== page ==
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Instead of the usual venue in Moscone’s South Hall, Apple has shifted today’s keynote address to Moscone West, a newer facility next door to the Moscone Convention Center that Apple has used to house WWDC and other special events.
Greenpeace activists, trying to draw attention to claims that Apple uses hazardous chemicals in its products and lacks a worldwide computer and iPod recycling program, staged a protest on the street outside the venue.
Following a recording of James Brown singing, “I Feel Good,” the lights of the keynote hall dimmed and Apple CEO Steve Jobs took the stage to thunderous applause from the crowd.
“Thank you for coming. We’re going to make some history today,” he said.
“It was just a year ago that I announced we were going to switch to Intel processors,” said Jobs. “I said we’d do it in the coming 12 months. We did it in seven months. It’s been the smoothest and most successful transition that we have seen in our industry.”
Half of all Macs in the United States are now being sold to people who are first time Mac users, said Jobs.
“2007 is going to be a great year for the Mac, but this is all we’re going to talk about the Mac today,” he added.
The iPod is the world’s most popular music player, and the iPod nano is the world’s most popular MP3 player, said Jobs. Apple has sold more than 2 billion songs on its iTunes Store to date.
The iTunes Store and movies
“There was an article recently that said iTunes sales have slowed dramatically. I don’t know what date they’re looking at,” said Jobs. “What we see is iTunes sales were really up this year. We doubled the number of songs we sold in 2006. We are selling over 5 million songs a day. Isn’t that unbelievable? 58 songs every second.”
Jobs said that the iTunes Store has sold 50 million TV shows through the iTunes Store. And within four months, the service has sold 1.3 million movies. “Which I think has exceeded all of our expectations,” he added.
Jobs then revealed that Apple has struck a deal with Paramount. “We’re thrilled because they have some awesome movies: Tomb Raider, Patriot Games, Star Trek, Red October, School of Rock,” he said.
250 movies are now offered on iTunes, said Jobs. “We’re getting them up as fast as we can in the next week or so,” he said. “We hope to add more movies as other studious throw in with us in 2007.”
The newest iPod competitor on the block in Microsoft’s Zune, which launched this past holiday season. Jobs said that Zune had a 2 percent market share.
“So no matter how you try to spin this, what can you say?” Jobs said. Behind him, an image of the Zune on the screen burst into flames and faded away.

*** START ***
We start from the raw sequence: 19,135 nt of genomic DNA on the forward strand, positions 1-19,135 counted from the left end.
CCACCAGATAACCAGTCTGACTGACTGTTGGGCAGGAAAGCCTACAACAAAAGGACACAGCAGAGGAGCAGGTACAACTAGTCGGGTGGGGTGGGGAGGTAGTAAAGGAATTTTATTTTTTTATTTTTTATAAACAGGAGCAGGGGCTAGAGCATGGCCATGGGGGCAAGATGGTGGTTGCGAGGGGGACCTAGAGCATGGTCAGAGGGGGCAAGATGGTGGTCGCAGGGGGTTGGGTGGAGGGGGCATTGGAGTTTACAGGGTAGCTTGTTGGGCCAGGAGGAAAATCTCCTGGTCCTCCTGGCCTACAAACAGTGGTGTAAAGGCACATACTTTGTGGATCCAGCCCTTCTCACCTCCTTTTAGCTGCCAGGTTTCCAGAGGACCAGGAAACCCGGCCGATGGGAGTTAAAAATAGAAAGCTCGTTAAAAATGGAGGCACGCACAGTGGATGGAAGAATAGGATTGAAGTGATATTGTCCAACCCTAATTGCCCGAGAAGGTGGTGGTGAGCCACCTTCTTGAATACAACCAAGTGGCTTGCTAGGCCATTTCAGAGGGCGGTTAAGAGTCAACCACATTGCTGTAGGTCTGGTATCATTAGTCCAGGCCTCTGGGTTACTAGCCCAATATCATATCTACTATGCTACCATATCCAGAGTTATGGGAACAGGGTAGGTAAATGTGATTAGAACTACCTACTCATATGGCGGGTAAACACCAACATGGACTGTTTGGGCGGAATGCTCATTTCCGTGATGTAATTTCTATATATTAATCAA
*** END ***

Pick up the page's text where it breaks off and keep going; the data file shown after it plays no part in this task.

Jobs then revealed the final name of the product he first revealed during a special event in September, 2006—then named “iTV.” The final product is called Apple TV.
The Apple TV wireless connects your digital media to your widescreen TV, said Jobs. The device includes power, USB 2.0, ethernet, built-in Wi-Fi, HDMI, component video, audio and optical audio ports on its back.
The Apple TV is capable of displaying 720p HD video, and incorporates its own 40GB hard drive, said Jobs—capable of storing up to 50 hours of video.
The Apple TV uses the new 802.11n draft standard, said Jobs—a faster wireless networking technology. “And it has an Intel processor in it, so it’s got processing horsepower to do the kinds of UI we like to do,” he added.
The Apple TV auto-syncs content from one computer and can stream content from up to five computers, said Jobs. “Just like you can set up an iPod, you can set up an Apple TV,” he explained. It works directly from iTunes. Computers that stream content to the Apple TV don’t store their content on the drive, but users can watch it live via the network.
Jobs then demonstrated the Apple TV, showing the interface, playing movie trailers and clips from television shows. He added that the Apple TV can also be used for digital still images and music. “When it’s playing a song, the album art appears and there’s an iTunes-like interface. Every ten seconds or so it flips the positions so it doesn’t burn in your LCD TV,” he said.
Apple senior vice president of worldwide product marketing Phil Schiller then took the stage with Jobs, MacBook in hand, to demonstrate how the Apple TV works with someone else’s computer. Jobs went to the Sources menu, chose Connect to New iTunes and put in a PIN number. Schiller then entered that number on his copy of iTunes, and connected. Then Schiller streamed a clip from television shows stored locally on his MacBook.